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Creating a Pinterest Page for Teachers: Tips and Strategies

Welcome back to another episode of the EdguMagic Podcast. Today, we're diving into the world of Pinterest for educators, especially catering to new and pre-service teachers. If you've never explored Pinterest for teaching resources, you're in for a treat. Let's start by understanding what Pinterest is and how it can be a game-changer in your teaching journey.


What is Pinterest?

Pinterest is like a virtual bulletin board filled with many ideas and resources. Growing up in the nineties, you might remember cutting out magazine clippings and creating collages. Well, Pinterest is similar, but instead of physical clippings, you create digital collages of ideas. But here's the exciting part: Pinterest isn't just about recipes, dorm room decor, or graduation cap designs. It's a treasure trove of teaching ideas waiting for you to discover.




Getting Started on Pinterest

To harness the power of Pinterest for your teaching career, you must start by creating a free account. Once you've done that, let's explore how to use Pinterest effectively.


Searching for Content

When you log in, Pinterest offers personalized content based on your interests. But let's say you want to find teaching-related ideas. Use the search bar, type keywords like "student teaching," and see what comes up. You'll find many resources like tips for new teachers, student teaching guides, and more.



Saving and Organizing Content

Pinterest allows you to save content to boards. Think of boards as categories or folders for organizing your resources. When you come across a useful teaching idea, click on it, choose the board where you want to save it, and voilà, it's stored there for easy access later.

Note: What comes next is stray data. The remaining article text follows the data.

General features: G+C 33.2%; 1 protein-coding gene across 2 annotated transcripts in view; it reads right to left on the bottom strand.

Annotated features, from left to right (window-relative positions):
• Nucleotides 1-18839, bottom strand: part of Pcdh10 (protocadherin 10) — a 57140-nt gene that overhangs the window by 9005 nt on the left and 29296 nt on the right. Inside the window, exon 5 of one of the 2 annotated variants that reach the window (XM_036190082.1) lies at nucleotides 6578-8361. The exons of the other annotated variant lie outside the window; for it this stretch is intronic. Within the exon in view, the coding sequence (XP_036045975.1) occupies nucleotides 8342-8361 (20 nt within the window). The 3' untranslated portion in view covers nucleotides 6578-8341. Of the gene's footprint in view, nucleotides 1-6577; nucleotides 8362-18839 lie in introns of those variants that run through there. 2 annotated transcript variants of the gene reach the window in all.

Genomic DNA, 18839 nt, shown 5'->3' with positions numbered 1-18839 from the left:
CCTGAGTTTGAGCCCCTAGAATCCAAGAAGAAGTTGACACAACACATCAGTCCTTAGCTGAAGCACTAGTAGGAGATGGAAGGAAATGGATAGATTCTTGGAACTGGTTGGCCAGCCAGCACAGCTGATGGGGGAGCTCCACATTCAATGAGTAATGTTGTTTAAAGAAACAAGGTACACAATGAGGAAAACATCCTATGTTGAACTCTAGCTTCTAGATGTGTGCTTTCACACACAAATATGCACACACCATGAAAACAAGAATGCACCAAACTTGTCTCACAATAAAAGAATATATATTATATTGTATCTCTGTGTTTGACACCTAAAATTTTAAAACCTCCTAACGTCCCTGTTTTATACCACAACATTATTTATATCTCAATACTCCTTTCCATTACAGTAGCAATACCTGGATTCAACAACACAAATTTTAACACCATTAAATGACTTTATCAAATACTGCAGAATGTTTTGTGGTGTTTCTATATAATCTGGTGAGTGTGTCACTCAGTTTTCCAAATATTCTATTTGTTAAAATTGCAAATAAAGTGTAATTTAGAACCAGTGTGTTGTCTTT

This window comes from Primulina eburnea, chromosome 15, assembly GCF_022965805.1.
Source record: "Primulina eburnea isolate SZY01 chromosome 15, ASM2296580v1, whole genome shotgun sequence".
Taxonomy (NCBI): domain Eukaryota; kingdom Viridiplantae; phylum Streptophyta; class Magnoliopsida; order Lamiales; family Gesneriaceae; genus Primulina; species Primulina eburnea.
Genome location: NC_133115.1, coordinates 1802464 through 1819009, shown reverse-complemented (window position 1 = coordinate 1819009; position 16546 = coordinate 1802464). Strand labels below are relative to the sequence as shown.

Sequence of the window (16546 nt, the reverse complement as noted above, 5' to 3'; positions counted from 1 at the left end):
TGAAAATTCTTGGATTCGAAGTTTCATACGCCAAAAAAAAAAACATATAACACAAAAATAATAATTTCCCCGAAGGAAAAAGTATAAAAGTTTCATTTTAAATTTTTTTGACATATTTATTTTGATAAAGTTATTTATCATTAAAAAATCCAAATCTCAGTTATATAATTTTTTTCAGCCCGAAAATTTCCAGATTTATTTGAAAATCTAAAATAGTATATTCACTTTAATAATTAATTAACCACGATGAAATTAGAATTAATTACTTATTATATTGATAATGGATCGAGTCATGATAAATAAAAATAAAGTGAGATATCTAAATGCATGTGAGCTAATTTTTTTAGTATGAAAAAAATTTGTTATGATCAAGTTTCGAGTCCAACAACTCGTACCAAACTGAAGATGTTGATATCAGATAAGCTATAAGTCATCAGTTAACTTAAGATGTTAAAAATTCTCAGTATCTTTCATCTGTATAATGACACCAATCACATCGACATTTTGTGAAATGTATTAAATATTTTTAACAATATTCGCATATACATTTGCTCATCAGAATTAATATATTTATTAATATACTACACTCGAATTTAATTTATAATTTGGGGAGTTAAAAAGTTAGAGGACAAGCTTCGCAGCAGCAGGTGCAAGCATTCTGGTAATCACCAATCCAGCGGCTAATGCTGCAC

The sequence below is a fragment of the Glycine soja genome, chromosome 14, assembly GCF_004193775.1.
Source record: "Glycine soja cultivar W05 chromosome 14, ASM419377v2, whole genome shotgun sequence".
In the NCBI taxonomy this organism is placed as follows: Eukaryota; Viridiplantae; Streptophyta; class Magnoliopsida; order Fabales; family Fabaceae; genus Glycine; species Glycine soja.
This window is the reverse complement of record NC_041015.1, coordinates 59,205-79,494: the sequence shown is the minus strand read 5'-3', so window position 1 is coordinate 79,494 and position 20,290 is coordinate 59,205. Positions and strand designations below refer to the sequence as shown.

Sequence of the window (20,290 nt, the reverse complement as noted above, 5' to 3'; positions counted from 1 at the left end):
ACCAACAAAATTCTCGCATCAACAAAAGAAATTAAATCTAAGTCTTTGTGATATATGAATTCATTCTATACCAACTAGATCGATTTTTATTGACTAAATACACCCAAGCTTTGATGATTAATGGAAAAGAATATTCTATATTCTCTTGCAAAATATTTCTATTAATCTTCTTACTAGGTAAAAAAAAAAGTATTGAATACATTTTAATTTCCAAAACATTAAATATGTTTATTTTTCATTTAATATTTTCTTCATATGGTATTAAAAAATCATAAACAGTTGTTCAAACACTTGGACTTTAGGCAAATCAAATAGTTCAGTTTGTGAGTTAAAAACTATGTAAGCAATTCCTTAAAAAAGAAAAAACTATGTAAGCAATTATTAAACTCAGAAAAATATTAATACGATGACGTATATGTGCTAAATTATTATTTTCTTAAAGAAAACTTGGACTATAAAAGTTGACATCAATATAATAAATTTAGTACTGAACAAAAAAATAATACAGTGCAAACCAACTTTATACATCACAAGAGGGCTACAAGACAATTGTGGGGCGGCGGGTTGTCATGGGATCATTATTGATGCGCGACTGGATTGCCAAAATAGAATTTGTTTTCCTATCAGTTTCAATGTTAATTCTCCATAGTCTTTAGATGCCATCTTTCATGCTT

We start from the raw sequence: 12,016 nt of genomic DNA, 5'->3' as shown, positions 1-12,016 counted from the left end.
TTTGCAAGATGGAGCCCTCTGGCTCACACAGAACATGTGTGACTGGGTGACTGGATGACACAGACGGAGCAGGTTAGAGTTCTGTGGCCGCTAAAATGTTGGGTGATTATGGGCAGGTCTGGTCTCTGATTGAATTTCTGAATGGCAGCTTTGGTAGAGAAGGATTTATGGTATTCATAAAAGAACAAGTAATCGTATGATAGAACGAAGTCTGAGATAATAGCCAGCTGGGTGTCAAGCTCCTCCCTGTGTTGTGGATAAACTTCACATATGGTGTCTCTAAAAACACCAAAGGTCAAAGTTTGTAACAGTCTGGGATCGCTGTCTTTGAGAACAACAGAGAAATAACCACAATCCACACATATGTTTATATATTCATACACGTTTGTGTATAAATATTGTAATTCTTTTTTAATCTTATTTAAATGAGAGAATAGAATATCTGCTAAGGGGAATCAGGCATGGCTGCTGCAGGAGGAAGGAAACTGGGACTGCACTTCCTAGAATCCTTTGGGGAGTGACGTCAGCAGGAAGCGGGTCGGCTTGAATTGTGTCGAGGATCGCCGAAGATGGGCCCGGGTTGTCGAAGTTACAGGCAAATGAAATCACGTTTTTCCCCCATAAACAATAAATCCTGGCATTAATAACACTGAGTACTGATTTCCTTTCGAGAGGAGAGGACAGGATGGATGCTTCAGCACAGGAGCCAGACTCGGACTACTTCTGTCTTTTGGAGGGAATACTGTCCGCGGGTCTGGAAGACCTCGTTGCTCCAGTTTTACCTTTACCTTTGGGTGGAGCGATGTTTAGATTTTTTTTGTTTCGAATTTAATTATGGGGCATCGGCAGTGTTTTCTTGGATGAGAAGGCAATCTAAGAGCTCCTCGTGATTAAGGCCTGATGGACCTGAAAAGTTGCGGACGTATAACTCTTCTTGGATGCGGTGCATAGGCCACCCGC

Engaging with Content

Don't just save and forget! Interact with the content you find. You can follow the person who posted it, comment to express your thoughts, and, most importantly, click the link to explore the resource further. This ensures that you're not just pinning randomly but with a purpose.


Creating Your Pinterest Profile

Now that you know how to find and save content, let's discuss creating your Pinterest profile. Your profile is like your digital teaching portfolio.


Setting Up Your Profile

Click on your profile in the top right corner to access your settings. Here, you can add essential information, including your username, website link (which can lead to your digital portfolio or other online profiles), and a brief introduction about yourself. It's essential to let people know who you are and what you're all about.


Creating Boards

Boards are the heart of your Pinterest profile. These are the categories where you organize your saved resources. For example, you can create boards for each domain of the Charlotte Danielson framework, specific content areas, grade levels, or professional development resources.


Public vs. Private Boards

Pinterest offers the option to make your boards public or private. If you're sharing valuable teaching resources, keeping them public is a good idea. This way, your pins can reach a wider audience and help fellow educators.


Adding Your Own Content While Pinterest is fantastic for discovering others' resources, don't forget to share your knowledge and creations. You can create pins linking to your blog, website, or other online content.

Creating Pins To create a pin, click on the "Create Pin" option. Give your pin a catchy title and description, add a destination link (like your blog post or website), and choose an image. This is an excellent way to share your insights and contribute to the teaching community.

Pinterest is a valuable tool for educators looking to organize, discover, and share teaching resources. It can be a game-changer in your teaching journey, from your student teaching days to your career as a seasoned educator. Whether you're new to Pinterest or a seasoned pinner, it's time to unlock its potential for your classroom and professional growth.




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